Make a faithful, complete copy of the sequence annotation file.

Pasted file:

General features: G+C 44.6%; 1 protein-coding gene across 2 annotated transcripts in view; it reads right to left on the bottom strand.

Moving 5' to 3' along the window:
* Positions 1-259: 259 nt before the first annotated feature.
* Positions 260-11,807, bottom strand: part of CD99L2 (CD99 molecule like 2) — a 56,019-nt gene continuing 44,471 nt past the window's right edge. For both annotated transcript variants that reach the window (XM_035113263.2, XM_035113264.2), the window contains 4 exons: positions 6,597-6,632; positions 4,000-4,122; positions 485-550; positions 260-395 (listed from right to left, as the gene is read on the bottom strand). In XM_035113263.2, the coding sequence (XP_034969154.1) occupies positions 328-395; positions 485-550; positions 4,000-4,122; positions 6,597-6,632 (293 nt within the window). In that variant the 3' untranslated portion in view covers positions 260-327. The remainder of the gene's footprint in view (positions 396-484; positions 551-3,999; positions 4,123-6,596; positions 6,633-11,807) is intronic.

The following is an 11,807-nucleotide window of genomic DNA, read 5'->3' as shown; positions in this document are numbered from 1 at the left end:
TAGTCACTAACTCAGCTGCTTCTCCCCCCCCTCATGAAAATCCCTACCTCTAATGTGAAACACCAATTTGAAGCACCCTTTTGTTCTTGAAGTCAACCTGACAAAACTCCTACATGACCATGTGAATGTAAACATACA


General features: G+C 44.6%; 1 protein-coding gene across 2 annotated transcripts in view; it reads right to left on the bottom strand.

Moving 5' to 3' along the window:
* Positions 1-259: 259 nt before the first annotated feature.
* Positions 260-11,807, bottom strand: part of CD99L2 (CD99 molecule like 2) — a 56,019-nt gene continuing 44,471 nt past the window's right edge. For both annotated transcript variants that reach the window (XM_035113263.2, XM_035113264.2), the window contains 4 exons: positions 6,597-6,632; positions 4,000-4,122; positions 485-550; positions 260-395 (listed from right to left, as the gene is read on the bottom strand). In XM_035113263.2, the coding sequence (XP_034969154.1) occupies positions 328-395; positions 485-550; positions 4,000-4,122; positions 6,597-6,632 (293 nt within the window). In that variant the 3' untranslated portion in view covers positions 260-327. The remainder of the gene's footprint in view (positions 396-484; positions 551-3,999; positions 4,123-6,596; positions 6,633-11,807) is intronic.

The following is an 11,807-nucleotide window of genomic DNA, read 5'->3' as shown; positions in this document are numbered from 1 at the left end:
TAGTCACTAACTCAGCTGCTTCTCCCCCCCCTCATGAAAATCCCTACCTCTAATGTGAAACACCAATTTGAAGCACCCTTTTGTTCTTGAAGTCAACCTGACAAAACTCCTACATGACCATGTGAATGTAAACATACA